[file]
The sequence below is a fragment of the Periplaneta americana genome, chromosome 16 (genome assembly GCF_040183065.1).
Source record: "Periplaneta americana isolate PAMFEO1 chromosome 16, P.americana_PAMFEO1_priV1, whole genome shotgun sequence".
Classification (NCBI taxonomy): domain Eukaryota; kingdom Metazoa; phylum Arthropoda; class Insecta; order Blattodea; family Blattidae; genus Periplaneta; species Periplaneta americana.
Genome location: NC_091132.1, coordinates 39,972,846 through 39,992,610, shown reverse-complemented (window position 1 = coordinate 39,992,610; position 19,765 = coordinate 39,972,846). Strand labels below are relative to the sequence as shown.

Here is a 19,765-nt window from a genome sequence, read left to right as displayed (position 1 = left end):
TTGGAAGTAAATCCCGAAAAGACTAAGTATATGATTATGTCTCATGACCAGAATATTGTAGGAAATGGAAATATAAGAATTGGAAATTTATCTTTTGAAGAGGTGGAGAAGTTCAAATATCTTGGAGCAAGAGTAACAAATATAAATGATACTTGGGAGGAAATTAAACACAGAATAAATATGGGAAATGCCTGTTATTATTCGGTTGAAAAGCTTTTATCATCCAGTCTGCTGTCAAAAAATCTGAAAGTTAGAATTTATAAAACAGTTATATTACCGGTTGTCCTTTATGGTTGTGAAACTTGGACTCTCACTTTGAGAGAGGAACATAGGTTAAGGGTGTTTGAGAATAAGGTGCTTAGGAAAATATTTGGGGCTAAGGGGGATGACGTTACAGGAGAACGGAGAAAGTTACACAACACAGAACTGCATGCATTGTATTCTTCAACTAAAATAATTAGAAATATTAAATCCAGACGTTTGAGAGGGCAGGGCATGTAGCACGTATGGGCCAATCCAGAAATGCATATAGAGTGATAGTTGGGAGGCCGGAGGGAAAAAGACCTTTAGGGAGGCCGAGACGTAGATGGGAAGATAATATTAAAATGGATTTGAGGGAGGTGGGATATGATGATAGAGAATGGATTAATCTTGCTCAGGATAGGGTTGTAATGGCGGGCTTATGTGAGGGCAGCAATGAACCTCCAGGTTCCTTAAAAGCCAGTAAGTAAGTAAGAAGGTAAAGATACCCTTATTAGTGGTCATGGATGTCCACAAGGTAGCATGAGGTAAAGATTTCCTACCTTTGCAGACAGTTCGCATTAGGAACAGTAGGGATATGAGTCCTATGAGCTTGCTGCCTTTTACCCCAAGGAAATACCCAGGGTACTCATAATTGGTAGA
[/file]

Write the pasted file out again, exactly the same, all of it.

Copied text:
The sequence below is a fragment of the Periplaneta americana genome, chromosome 16 (genome assembly GCF_040183065.1).
Source record: "Periplaneta americana isolate PAMFEO1 chromosome 16, P.americana_PAMFEO1_priV1, whole genome shotgun sequence".
Classification (NCBI taxonomy): domain Eukaryota; kingdom Metazoa; phylum Arthropoda; class Insecta; order Blattodea; family Blattidae; genus Periplaneta; species Periplaneta americana.
Genome location: NC_091132.1, coordinates 39,972,846 through 39,992,610, shown reverse-complemented (window position 1 = coordinate 39,992,610; position 19,765 = coordinate 39,972,846). Strand labels below are relative to the sequence as shown.

Here is a 19,765-nt window from a genome sequence, read left to right as displayed (position 1 = left end):
TTGGAAGTAAATCCCGAAAAGACTAAGTATATGATTATGTCTCATGACCAGAATATTGTAGGAAATGGAAATATAAGAATTGGAAATTTATCTTTTGAAGAGGTGGAGAAGTTCAAATATCTTGGAGCAAGAGTAACAAATATAAATGATACTTGGGAGGAAATTAAACACAGAATAAATATGGGAAATGCCTGTTATTATTCGGTTGAAAAGCTTTTATCATCCAGTCTGCTGTCAAAAAATCTGAAAGTTAGAATTTATAAAACAGTTATATTACCGGTTGTCCTTTATGGTTGTGAAACTTGGACTCTCACTTTGAGAGAGGAACATAGGTTAAGGGTGTTTGAGAATAAGGTGCTTAGGAAAATATTTGGGGCTAAGGGGGATGACGTTACAGGAGAACGGAGAAAGTTACACAACACAGAACTGCATGCATTGTATTCTTCAACTAAAATAATTAGAAATATTAAATCCAGACGTTTGAGAGGGCAGGGCATGTAGCACGTATGGGCCAATCCAGAAATGCATATAGAGTGATAGTTGGGAGGCCGGAGGGAAAAAGACCTTTAGGGAGGCCGAGACGTAGATGGGAAGATAATATTAAAATGGATTTGAGGGAGGTGGGATATGATGATAGAGAATGGATTAATCTTGCTCAGGATAGGGTTGTAATGGCGGGCTTATGTGAGGGCAGCAATGAACCTCCAGGTTCCTTAAAAGCCAGTAAGTAAGTAAGAAGGTAAAGATACCCTTATTAGTGGTCATGGATGTCCACAAGGTAGCATGAGGTAAAGATTTCCTACCTTTGCAGACAGTTCGCATTAGGAACAGTAGGGATATGAGTCCTATGAGCTTGCTGCCTTTTACCCCAAGGAAATACCCAGGGTACTCATAATTGGTAGA